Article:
So without further ado, here is the list of the 100 Greatest Films of the 2000's:
Friday, September 11, 2020
Monday, May 18, 2020
As I previously mentioned, I wanted this list to be as objective as possible. I wanted to rank films solely on their quality and how well they have been indoctrinated into our pop culture. I included my own biases of course, but I looked at many outside factors as well. How well received and talked about is the film on Twitter? Are YouTube videos or podcasts made to discuss the film? How often is it a cable rewatch? What did critics think of the film? What did the Academy Awards think of it? The American Film Institute? My friends? My parents? All of this went into consideration in trying to determine the absolute best films of the decade. Although I know you think I'm wrong, we're going to give it a shot anyways.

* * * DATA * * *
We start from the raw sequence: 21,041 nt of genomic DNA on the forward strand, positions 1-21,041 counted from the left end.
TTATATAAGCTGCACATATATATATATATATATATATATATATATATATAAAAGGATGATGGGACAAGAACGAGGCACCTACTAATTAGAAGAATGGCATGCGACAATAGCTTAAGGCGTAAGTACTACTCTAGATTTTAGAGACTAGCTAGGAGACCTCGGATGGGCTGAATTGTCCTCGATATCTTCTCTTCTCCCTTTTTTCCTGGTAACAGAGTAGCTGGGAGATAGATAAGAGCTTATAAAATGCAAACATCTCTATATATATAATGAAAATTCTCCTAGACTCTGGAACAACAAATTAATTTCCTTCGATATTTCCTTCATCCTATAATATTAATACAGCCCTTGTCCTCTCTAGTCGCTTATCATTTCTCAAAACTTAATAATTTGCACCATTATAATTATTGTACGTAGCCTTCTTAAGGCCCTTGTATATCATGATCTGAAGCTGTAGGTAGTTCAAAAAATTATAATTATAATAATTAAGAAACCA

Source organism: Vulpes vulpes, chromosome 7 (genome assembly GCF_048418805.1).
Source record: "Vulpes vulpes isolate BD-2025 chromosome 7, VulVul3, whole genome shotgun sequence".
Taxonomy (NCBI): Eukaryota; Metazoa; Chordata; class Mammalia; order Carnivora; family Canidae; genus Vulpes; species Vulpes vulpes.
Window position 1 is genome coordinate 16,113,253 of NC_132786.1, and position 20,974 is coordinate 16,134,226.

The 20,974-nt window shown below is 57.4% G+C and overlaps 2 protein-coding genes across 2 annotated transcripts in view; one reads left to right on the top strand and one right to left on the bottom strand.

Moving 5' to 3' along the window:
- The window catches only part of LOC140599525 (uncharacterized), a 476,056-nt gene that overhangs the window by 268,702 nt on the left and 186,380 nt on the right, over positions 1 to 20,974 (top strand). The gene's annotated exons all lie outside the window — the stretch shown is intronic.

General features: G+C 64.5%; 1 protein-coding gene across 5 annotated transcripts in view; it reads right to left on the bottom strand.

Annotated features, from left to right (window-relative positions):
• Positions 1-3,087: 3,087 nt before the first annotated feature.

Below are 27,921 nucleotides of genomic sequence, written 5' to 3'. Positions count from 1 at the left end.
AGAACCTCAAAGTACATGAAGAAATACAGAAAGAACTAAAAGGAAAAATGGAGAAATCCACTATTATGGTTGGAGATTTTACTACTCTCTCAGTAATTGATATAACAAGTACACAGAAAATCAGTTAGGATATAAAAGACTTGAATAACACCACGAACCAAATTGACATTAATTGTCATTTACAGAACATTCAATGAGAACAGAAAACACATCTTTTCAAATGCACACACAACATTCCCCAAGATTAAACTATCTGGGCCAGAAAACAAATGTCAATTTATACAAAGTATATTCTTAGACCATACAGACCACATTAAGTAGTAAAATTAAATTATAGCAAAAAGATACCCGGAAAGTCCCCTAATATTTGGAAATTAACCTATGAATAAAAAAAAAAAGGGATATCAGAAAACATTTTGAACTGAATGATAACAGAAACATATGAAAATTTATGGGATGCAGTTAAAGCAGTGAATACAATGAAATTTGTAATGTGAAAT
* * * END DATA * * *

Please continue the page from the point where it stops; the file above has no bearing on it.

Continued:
Saturday, February 29, 2020
Directed By: James Mangold
Starring: Christian Bale & Matt Damon
STARS: 3 out of 4
Why It's Great: Sometimes movie stars just need to be movie stars and charm the fuck out of the audience. We knew Matt Damon was the cream of the crop and his character Carol Shelby gets to smile and charm his way to both Henry Ford II (Tracy Letts) and our hearts. Christian Bale gets to play opposite Damon as the driver Ken Miles and he's equally as compelling. He doesn't need to gain or lose an unhealthy amount of weight and he even gets to use his real accent and proves he can act with Acting. Ford v Ferrari is just a charming, enjoyable experience and one I'm glad to have seen in the theaters. It's also another great notch in James Mangold's belt, because while he has some misses and a lot of *shoulder shrug emoji*, he now gets to add this Best Picture nominee to his other greats like 3:10 to Yuma and Logan to his resume.
Directed By: Olivia Wilde
Starring: Beanie Feldstein & Kaitlyn Dever
STARS: 3 out of 4